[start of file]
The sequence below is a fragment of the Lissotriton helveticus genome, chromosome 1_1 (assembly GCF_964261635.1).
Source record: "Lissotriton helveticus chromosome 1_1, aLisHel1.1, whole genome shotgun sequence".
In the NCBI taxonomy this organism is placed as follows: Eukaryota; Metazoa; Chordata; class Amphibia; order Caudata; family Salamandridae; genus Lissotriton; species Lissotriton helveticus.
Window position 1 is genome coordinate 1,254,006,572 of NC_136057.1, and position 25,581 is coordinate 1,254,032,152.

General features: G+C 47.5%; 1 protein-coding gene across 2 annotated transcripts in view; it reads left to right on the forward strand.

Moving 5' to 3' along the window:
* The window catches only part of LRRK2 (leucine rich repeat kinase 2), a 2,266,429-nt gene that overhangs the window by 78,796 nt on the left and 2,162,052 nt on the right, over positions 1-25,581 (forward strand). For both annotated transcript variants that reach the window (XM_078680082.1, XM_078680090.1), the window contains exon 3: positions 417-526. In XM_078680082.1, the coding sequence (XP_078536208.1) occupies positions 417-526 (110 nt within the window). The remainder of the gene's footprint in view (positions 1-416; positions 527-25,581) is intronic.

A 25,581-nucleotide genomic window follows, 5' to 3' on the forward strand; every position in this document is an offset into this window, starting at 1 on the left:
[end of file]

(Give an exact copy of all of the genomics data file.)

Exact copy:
The sequence below is a fragment of the Lissotriton helveticus genome, chromosome 1_1 (assembly GCF_964261635.1).
Source record: "Lissotriton helveticus chromosome 1_1, aLisHel1.1, whole genome shotgun sequence".
In the NCBI taxonomy this organism is placed as follows: Eukaryota; Metazoa; Chordata; class Amphibia; order Caudata; family Salamandridae; genus Lissotriton; species Lissotriton helveticus.
Window position 1 is genome coordinate 1,254,006,572 of NC_136057.1, and position 25,581 is coordinate 1,254,032,152.

General features: G+C 47.5%; 1 protein-coding gene across 2 annotated transcripts in view; it reads left to right on the forward strand.

Moving 5' to 3' along the window:
* The window catches only part of LRRK2 (leucine rich repeat kinase 2), a 2,266,429-nt gene that overhangs the window by 78,796 nt on the left and 2,162,052 nt on the right, over positions 1-25,581 (forward strand). For both annotated transcript variants that reach the window (XM_078680082.1, XM_078680090.1), the window contains exon 3: positions 417-526. In XM_078680082.1, the coding sequence (XP_078536208.1) occupies positions 417-526 (110 nt within the window). The remainder of the gene's footprint in view (positions 1-416; positions 527-25,581) is intronic.

A 25,581-nucleotide genomic window follows, 5' to 3' on the forward strand; every position in this document is an offset into this window, starting at 1 on the left: